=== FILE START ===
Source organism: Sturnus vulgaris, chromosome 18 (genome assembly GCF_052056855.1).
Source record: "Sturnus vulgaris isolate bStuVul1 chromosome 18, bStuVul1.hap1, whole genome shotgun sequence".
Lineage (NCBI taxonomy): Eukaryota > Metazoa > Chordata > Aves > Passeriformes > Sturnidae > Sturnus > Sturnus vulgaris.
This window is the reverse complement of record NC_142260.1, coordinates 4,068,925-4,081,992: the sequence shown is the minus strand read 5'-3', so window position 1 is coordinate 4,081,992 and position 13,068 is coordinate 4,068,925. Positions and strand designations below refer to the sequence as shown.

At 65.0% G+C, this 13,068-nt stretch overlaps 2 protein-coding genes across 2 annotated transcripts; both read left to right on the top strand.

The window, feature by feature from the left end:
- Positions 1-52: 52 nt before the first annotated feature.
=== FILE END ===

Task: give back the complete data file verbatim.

Source organism: Sturnus vulgaris, chromosome 18 (genome assembly GCF_052056855.1).
Source record: "Sturnus vulgaris isolate bStuVul1 chromosome 18, bStuVul1.hap1, whole genome shotgun sequence".
Lineage (NCBI taxonomy): Eukaryota > Metazoa > Chordata > Aves > Passeriformes > Sturnidae > Sturnus > Sturnus vulgaris.
This window is the reverse complement of record NC_142260.1, coordinates 4,068,925-4,081,992: the sequence shown is the minus strand read 5'-3', so window position 1 is coordinate 4,081,992 and position 13,068 is coordinate 4,068,925. Positions and strand designations below refer to the sequence as shown.

At 65.0% G+C, this 13,068-nt stretch overlaps 2 protein-coding genes across 2 annotated transcripts; both read left to right on the top strand.

The window, feature by feature from the left end:
- Positions 1-52: 52 nt before the first annotated feature.